The plot itself deals with Steve Rogers aka Captain America adjusting to life working for SHIELD and life in the 21st Century (he has a list of things to catch up on which includes watching Star Wars). But before he has a chance to adjust too much, he finds himself at the centre of a murky and Machiavellian plot unsure of who to trust. Everything SHIELD stands for is called into question, and amid all of this lurks the mysterious, masked assassin known as the Winter Soldier.

I’d better not say anymore, in case you don’t predict the twists and turns as easily as I did. But just because I could predict them didn’t mean I didn’t find the film an immensely satisfying concoction. Chris Evans is still great in the lead, with Samuel L Jackson’s Nick Fury and Scarlett Johansson’s Black Widow as cool as ever. Newcomer Anthony Mackie is quite fun as the Falcon, and the great Robert Redford has a very significant role as SHIELD boss Alexander Pierce.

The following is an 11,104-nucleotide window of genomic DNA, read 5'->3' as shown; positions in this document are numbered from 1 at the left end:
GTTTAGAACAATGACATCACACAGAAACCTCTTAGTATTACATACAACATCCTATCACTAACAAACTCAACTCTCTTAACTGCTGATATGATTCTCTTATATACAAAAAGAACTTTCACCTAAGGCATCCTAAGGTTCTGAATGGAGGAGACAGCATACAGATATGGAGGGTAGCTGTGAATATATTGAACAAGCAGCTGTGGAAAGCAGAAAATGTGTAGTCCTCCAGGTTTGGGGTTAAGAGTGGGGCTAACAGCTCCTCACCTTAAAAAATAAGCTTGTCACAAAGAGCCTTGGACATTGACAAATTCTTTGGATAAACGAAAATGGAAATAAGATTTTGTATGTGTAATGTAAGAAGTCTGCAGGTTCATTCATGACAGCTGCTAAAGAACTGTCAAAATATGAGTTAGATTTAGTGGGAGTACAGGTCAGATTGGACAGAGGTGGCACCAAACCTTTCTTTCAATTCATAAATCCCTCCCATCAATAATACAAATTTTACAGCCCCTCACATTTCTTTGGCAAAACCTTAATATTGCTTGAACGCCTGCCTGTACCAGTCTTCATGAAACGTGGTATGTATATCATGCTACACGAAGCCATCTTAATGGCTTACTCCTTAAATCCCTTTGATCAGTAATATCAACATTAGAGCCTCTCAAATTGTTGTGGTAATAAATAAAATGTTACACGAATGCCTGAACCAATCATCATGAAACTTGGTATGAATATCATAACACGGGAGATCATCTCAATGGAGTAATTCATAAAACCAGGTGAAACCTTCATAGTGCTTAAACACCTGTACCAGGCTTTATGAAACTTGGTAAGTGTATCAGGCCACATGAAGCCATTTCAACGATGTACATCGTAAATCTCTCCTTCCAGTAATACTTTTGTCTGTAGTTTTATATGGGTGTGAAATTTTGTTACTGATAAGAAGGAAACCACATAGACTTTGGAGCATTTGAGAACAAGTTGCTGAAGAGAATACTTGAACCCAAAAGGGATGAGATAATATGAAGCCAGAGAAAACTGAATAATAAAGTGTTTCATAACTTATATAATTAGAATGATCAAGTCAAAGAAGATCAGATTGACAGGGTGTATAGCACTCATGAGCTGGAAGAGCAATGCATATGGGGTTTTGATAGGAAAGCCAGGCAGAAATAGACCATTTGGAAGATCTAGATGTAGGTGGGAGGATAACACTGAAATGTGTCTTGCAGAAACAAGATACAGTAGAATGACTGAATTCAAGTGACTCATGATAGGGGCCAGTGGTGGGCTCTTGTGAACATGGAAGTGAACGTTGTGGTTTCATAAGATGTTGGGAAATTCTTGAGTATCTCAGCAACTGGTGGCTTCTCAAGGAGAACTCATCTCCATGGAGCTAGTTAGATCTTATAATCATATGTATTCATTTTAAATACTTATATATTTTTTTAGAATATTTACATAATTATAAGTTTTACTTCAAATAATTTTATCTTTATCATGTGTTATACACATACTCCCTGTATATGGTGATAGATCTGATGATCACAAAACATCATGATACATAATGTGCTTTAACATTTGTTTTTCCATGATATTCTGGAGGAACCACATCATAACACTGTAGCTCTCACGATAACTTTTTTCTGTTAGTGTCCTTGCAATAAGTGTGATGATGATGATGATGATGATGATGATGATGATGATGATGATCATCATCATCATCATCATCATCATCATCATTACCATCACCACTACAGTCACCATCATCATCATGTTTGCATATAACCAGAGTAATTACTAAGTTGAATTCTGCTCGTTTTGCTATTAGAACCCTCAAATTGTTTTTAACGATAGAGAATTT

The presence of Redford obviously evokes memories of the great 70s conspiracy thrillers – All the President’s Men, Three Days of the Condor and so on – and amid the comic book fun there are some serious messages of sorts. Captain America pretty much spells it out by saying that SHIELD’s plan to launch pre-emptive strikes against perceived threats is not about freedom but fear, and it is through fear that people will surrender their freedom, hoping for security. Such a theme is extremely relevant given the kinds of current events I mentioned earlier.

That said, having touched on a serious point, the film quickly switches to running, fighting and blowing things up again. It is perhaps a little overlong, though all things considered, Captain America: The Winter Soldier is a superior addition to the Marvel canon. Don’t forget to stick around for one mid-credits scene and one post-credits scene.